As I have mentioned previously, I am making my annual trip back east shortly: I take the bus from southern New Mexico to Albuquerque, then I hop on Amtrak and do one leg from Albuquerque to Chicago (the Southwest Chief) and, after a very pleasant downtown layover, from Chicago to Massachusetts on the Lake Shore Limited. … Read the rest
It’s been called everything from “a circus on acid” to “French burlesque meets Sweeney Todd.” Cirque Berzerk’s unique flavor of adult psychedelic vaudevillian tomfoolery returns to the Los Angeles State Historic Park.… Read the rest
There are various reports that the tiny Pacific nation of Palau will take in 17 Chinese Muslims from the U.S. prison in Guantanamo. The ethnic Uighur prisoners had been previously cleared of wrongdoing and ordered to be released, but could not be resettled in their native region in western China due to fear of reprisals from the Chinese government.… Read the rest
The books follow a young girl and her family in the latter half of the nineteenth century, through various moves across what is now the northern Midwest, and through many trials and triumphs.… Read the rest
Forensic scientists led by University of New Haven’s Dr. Heather Coyle have discovered a new way to extract DNA from ancient bones, using heat instead of freezing:
Standard DNA procedure for bones is to freeze them. When Coyle and her team re-examined the mummy remains they realized the Gobi desert created a natural bone baking process.… Read the rest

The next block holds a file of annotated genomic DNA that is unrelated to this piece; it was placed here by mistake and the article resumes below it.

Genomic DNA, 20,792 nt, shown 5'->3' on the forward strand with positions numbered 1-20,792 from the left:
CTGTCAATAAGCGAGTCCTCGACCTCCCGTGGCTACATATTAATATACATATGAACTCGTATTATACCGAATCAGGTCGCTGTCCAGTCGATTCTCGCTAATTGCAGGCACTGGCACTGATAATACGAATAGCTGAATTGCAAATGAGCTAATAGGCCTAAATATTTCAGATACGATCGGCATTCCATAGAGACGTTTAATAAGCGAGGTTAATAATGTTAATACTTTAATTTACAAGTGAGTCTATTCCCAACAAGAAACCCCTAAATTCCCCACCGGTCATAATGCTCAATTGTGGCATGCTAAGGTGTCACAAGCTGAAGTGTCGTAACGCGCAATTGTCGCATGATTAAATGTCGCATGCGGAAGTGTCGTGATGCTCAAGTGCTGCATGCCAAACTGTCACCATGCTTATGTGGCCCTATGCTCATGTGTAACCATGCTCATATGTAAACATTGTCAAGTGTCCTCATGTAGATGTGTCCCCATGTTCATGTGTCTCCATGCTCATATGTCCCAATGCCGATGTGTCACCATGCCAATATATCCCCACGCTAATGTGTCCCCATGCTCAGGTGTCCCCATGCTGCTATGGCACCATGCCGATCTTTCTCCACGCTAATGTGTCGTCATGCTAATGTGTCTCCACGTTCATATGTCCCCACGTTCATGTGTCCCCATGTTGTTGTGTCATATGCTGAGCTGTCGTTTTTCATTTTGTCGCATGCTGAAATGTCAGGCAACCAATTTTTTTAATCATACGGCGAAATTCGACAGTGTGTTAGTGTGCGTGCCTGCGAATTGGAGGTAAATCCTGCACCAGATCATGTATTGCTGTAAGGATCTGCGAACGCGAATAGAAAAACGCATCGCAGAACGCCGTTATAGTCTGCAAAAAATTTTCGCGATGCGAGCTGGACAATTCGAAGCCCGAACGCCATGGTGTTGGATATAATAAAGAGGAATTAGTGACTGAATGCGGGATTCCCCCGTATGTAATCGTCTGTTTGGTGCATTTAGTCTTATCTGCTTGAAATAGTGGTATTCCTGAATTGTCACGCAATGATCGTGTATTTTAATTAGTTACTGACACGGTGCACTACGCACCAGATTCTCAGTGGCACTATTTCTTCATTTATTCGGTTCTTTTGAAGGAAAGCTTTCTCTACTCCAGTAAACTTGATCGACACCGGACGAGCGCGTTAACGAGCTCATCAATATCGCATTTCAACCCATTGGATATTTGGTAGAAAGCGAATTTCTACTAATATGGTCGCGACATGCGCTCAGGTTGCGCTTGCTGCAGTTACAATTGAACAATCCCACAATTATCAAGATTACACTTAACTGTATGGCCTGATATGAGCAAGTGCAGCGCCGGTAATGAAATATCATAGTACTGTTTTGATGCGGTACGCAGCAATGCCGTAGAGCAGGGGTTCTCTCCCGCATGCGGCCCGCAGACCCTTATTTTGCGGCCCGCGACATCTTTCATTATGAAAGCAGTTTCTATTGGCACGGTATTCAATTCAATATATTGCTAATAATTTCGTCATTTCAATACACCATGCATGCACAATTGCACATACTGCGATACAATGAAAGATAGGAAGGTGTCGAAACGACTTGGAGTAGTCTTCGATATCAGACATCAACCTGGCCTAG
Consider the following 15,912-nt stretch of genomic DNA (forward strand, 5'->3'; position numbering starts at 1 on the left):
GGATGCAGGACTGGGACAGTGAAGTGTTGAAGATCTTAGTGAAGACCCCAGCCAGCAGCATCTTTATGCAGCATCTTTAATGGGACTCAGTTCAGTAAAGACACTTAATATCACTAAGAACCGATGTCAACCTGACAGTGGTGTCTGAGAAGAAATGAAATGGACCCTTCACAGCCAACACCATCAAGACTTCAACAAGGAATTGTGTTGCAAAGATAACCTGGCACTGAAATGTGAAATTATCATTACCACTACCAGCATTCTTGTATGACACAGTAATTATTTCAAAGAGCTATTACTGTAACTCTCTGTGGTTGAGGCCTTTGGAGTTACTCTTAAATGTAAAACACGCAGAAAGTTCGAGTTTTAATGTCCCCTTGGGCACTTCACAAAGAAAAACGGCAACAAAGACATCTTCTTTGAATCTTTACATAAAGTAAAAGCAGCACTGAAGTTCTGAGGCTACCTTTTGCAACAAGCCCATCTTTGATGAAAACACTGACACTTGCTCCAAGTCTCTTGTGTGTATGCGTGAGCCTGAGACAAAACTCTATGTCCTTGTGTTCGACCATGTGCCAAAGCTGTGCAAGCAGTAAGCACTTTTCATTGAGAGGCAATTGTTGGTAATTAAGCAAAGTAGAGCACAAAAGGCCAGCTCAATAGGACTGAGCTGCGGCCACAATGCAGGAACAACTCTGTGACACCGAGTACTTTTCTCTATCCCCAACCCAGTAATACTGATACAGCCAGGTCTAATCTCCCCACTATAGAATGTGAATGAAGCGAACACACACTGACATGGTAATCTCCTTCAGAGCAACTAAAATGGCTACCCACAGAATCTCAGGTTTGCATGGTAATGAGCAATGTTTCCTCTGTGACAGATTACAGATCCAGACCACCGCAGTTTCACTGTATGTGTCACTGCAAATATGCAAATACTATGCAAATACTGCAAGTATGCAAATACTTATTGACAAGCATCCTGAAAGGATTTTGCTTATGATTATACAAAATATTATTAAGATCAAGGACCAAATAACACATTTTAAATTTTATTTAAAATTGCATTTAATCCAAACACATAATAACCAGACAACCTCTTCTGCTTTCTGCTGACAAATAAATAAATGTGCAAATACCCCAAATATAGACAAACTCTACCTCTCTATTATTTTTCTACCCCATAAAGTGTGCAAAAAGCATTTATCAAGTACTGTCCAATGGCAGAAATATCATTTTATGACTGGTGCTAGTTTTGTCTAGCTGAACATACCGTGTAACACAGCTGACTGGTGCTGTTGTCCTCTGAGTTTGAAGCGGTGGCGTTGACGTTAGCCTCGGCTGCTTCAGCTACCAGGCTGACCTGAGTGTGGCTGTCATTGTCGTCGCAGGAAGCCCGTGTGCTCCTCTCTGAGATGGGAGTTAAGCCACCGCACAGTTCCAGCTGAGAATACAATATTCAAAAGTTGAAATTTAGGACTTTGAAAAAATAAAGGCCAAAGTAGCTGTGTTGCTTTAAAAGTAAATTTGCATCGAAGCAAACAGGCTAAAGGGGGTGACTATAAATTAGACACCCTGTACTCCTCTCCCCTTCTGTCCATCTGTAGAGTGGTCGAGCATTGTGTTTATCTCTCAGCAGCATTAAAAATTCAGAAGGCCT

I have written previously about the wonderful benefits we can gain from the presence of companion animals in our lives. For years I have supported a multitude of animal welfare charities and done occasional volunteer work. One of my greatest frustrations has been how to better contribute to animal welfare, particularly through employment.… Read the rest
Science Daily reports that bilingual people have a strong advantage over monolingual speakers in learning new languages. According to the article:
“People who can speak two languages are more adept at learning a new foreign language than their monolingual counterparts, according to research conducted at Northwestern University.… Read the rest
I have not traveled the world as much as I would wish (who has?), but I have been lucky enough to see parts of Canada, Mexico, the U.S. Virgin Islands, the Bahamas, and Spain. I have also been lucky enough to grow up with a mother who thought that traveling my own country, the United States, could be equally edifying.… Read the rest
Most of us are aware of the dire threat of a computer virus, but did you know that you can get a virus on your cell phone? Daily Science, via a study from a team at the Center for Complex Network Research, tells us that this is a possibility as well:
“The researchers used calling and mobility data from over six million anonymous mobile phone users to create a comprehensive picture of the threat mobile phone viruses pose to users.… Read the rest